September 6, 2018
Securing enterprise information is a difficult job – protecting systems, networks and endpoints from ever-evolving external and internal threats is a constantly moving target. Social engineering makes it a next-to-impossible feat as it sneaks under the radar and slowly spreads its tentacles.
It can be broadly classified as any attempt where the criminals don’t try to breach a network through system vulnerabilities, but by playing on human psychology and manipulating people into breaking normal security procedures or best practices. The attack makes people share sensitive information that is used to gain access to physical locations, systems or networks. An organization could have the best firewalls in place, the best cybersecurity systems and procedures implemented, and yet realize one fine morning that it has lost sensitive information to cybercriminals.
Unlike a general phishing attack with blind emails or calls to a few thousand, a social engineering attack is a very customized and targeted mode of gaining access that requires a lot of preparation but also has a much higher chance of success. The preparation involves finding very specific information on the target firms’ organization chart, employees, and systems. It may be targeted at employees in the finance or accounts division, or in general, employees with low-level access to the systems that can act as an entry point. The idea is to find a vulnerable person rather than a system vulnerability, and then to create fear, greed or curiosity to entice them into breaking a security protocol.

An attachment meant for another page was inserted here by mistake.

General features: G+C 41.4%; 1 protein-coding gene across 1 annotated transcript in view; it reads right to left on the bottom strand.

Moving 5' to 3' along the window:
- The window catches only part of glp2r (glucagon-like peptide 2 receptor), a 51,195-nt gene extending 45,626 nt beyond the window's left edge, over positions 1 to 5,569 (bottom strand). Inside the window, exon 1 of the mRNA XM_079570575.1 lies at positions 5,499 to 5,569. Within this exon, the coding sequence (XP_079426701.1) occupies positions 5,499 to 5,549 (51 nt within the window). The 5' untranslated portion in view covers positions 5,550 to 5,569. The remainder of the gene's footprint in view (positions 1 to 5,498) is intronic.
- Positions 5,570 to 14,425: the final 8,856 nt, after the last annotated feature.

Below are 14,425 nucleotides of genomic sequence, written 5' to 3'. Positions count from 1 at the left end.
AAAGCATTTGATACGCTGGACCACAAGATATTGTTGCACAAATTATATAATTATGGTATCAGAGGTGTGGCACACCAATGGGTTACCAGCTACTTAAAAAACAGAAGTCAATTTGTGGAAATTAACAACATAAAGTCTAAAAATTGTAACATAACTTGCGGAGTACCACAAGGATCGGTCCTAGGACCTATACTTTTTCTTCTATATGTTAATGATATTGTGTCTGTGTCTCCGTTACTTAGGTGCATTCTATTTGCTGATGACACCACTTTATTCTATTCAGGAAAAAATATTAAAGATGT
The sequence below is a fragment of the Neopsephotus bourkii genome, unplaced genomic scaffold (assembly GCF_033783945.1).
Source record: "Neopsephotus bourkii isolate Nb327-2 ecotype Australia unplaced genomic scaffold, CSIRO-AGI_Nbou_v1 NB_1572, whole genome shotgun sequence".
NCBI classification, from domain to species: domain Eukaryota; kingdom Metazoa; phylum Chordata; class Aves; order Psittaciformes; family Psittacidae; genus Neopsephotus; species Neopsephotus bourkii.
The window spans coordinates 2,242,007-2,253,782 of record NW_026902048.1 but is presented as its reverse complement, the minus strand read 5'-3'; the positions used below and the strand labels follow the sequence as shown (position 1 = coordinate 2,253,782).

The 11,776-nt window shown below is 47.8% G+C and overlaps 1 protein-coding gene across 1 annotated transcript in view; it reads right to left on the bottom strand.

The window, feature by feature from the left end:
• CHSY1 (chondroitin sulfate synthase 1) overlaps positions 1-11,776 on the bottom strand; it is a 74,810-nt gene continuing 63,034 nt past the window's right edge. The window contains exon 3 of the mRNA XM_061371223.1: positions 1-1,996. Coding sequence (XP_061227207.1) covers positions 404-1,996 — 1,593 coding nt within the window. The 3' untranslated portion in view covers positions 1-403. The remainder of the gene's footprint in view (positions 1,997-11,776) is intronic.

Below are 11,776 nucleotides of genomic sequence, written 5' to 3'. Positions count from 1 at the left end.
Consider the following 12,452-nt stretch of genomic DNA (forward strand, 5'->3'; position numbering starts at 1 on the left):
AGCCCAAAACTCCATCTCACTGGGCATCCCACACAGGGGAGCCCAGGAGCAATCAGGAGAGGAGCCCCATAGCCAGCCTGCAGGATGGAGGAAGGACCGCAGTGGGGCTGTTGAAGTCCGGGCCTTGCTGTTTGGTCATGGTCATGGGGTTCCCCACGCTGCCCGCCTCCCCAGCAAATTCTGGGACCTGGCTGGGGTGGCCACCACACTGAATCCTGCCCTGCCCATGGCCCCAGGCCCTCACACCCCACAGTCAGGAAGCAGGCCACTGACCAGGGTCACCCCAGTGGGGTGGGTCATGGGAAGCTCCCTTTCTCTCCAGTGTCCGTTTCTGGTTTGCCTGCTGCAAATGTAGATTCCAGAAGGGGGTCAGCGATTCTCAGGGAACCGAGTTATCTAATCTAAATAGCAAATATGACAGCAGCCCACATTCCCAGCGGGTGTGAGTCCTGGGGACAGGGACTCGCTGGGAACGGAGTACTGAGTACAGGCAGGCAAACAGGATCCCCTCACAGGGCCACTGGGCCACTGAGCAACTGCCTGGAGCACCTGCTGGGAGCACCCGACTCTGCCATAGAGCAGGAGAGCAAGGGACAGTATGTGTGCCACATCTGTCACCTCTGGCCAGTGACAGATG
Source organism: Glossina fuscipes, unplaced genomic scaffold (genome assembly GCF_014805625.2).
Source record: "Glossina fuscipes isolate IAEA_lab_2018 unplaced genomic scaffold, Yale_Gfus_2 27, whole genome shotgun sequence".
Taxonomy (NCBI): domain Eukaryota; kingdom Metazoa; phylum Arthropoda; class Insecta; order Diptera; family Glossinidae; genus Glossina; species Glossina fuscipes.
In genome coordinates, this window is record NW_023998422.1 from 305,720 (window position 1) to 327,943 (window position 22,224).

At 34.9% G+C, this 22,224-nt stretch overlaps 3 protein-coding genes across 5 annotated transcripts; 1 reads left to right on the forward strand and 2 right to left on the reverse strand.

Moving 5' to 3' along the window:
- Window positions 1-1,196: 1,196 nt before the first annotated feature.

It normally starts with the ...